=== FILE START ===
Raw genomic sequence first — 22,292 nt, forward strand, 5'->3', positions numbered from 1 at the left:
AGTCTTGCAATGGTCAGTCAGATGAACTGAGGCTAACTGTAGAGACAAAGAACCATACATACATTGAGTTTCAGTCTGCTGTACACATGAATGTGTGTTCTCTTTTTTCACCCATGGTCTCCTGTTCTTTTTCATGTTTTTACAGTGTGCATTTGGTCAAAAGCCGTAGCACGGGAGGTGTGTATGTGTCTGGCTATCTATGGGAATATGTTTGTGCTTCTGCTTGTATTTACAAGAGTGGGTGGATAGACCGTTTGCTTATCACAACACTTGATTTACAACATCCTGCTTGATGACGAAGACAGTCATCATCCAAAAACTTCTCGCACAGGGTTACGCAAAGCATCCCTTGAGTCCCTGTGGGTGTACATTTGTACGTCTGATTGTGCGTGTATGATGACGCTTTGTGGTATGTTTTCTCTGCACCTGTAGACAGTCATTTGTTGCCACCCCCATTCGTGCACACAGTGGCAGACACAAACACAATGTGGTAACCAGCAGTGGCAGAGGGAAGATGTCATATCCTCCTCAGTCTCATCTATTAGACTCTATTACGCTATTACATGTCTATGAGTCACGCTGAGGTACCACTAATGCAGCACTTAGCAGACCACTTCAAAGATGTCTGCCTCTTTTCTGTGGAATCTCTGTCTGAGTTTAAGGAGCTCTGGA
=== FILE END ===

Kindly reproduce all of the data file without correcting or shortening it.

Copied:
Raw genomic sequence first — 22,292 nt, forward strand, 5'->3', positions numbered from 1 at the left:
AGTCTTGCAATGGTCAGTCAGATGAACTGAGGCTAACTGTAGAGACAAAGAACCATACATACATTGAGTTTCAGTCTGCTGTACACATGAATGTGTGTTCTCTTTTTTCACCCATGGTCTCCTGTTCTTTTTCATGTTTTTACAGTGTGCATTTGGTCAAAAGCCGTAGCACGGGAGGTGTGTATGTGTCTGGCTATCTATGGGAATATGTTTGTGCTTCTGCTTGTATTTACAAGAGTGGGTGGATAGACCGTTTGCTTATCACAACACTTGATTTACAACATCCTGCTTGATGACGAAGACAGTCATCATCCAAAAACTTCTCGCACAGGGTTACGCAAAGCATCCCTTGAGTCCCTGTGGGTGTACATTTGTACGTCTGATTGTGCGTGTATGATGACGCTTTGTGGTATGTTTTCTCTGCACCTGTAGACAGTCATTTGTTGCCACCCCCATTCGTGCACACAGTGGCAGACACAAACACAATGTGGTAACCAGCAGTGGCAGAGGGAAGATGTCATATCCTCCTCAGTCTCATCTATTAGACTCTATTACGCTATTACATGTCTATGAGTCACGCTGAGGTACCACTAATGCAGCACTTAGCAGACCACTTCAAAGATGTCTGCCTCTTTTCTGTGGAATCTCTGTCTGAGTTTAAGGAGCTCTGGA